Sure, it’s easy to be disenchanted with society: its corporate lies, political impotence, and information overload. The hunt for authenticity “has become the spiritual quest of our time,” Andrew Potter, famed co-author of The Rebel Sell, writes in his new book, The Authenticity Hoax. A way to escape all we believe to be fake and wrong is to seek the opposite, something authentic—which somehow leads to the Slumdog Millionaire-inspired fad amongst the rich: poverty tourism.
Potter’s new book explores how we’ve come to perceive what’s real. Knowing we can only look back for a greater understanding of the present, and maybe the future, Potter starts with Socrates and works up to now. Though it sprawls and meanders sometimes, this book is an effort to explain why we’re looking for what we want.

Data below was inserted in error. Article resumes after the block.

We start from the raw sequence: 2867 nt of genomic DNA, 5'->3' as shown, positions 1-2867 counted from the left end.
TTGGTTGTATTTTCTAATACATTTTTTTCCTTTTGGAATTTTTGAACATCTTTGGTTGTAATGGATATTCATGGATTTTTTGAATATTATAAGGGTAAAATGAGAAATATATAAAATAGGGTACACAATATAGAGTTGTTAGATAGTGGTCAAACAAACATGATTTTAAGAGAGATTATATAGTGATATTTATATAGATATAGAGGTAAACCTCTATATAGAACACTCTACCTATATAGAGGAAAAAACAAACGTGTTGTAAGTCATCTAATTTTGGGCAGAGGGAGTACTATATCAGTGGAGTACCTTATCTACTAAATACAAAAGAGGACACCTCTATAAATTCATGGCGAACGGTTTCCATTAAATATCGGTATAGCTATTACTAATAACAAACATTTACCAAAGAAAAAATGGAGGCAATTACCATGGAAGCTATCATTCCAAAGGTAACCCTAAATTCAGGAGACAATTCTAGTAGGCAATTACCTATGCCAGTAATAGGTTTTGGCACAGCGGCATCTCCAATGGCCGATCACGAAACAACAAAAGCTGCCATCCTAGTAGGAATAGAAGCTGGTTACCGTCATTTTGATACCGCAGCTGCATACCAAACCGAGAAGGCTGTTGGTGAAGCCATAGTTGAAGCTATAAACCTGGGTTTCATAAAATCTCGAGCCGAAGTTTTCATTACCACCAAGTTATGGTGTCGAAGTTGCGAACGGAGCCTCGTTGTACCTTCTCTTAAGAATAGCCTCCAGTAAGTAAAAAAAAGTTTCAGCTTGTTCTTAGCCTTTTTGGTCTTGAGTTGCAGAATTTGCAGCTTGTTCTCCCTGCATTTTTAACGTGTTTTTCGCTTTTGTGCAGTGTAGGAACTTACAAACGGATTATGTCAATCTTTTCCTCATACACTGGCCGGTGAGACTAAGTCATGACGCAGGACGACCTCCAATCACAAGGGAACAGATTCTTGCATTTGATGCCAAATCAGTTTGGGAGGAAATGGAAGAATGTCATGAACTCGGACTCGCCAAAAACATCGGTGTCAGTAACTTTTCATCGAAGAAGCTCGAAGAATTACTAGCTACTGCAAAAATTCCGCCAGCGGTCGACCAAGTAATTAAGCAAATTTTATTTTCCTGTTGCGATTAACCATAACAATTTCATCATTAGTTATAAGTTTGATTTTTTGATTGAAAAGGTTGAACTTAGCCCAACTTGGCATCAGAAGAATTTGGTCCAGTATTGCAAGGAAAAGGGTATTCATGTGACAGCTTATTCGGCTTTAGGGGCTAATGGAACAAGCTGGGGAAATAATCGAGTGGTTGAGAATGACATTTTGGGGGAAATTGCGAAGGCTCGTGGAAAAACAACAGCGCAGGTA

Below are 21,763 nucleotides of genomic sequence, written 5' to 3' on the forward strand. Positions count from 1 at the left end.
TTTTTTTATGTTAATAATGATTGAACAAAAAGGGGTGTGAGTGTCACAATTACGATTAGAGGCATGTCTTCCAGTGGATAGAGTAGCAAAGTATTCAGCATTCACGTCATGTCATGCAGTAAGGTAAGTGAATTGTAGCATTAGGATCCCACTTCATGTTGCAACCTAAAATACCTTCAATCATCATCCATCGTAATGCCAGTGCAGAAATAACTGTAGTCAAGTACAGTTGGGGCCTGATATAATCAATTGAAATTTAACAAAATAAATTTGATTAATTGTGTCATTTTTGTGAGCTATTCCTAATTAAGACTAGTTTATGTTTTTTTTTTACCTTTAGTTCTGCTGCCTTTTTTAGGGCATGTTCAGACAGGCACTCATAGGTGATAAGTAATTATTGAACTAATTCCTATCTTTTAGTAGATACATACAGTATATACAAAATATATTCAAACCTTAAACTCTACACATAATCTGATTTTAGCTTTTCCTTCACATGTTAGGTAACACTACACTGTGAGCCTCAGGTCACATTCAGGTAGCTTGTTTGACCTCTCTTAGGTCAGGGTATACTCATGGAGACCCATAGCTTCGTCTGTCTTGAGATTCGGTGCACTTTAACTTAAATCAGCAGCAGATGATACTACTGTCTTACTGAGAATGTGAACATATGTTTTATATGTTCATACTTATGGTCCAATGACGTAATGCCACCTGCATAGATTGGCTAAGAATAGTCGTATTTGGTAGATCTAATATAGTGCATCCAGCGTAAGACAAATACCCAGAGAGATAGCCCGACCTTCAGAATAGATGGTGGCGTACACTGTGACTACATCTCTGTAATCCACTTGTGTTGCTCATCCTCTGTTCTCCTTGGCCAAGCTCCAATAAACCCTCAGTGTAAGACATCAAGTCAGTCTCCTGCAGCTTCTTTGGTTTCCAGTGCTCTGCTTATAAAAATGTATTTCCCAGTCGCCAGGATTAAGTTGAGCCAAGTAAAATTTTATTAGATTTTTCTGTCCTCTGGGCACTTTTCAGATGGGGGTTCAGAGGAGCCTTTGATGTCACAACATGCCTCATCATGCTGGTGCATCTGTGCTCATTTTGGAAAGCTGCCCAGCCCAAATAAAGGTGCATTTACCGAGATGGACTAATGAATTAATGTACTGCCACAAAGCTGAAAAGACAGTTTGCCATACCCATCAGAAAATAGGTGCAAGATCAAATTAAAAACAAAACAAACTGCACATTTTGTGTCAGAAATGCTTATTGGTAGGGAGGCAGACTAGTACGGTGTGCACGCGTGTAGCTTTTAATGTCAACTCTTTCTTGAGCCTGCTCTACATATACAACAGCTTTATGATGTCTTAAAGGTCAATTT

Potter weaves Descartes and Marx with Paris Hilton and Seinfeld, touching on personal identity, art, environmentalism, and consumer culture. He’s aware of the corruptions and costs of modern life, but rejecting society and all her comforts is not the answer, he concludes. Benedictine monk Dom Deschamps is quoted on his vision of “authentic” commune living without intellectuals: “no books, no writing, no art: all that would be burned.” Potter shoots back with a pop culture riposte: two cavemen in a New Yorker cartoon enjoy clean air, water, exercise, and organic food, “yet nobody lives past thirty.” Authenticity, it turns out, has its discontents.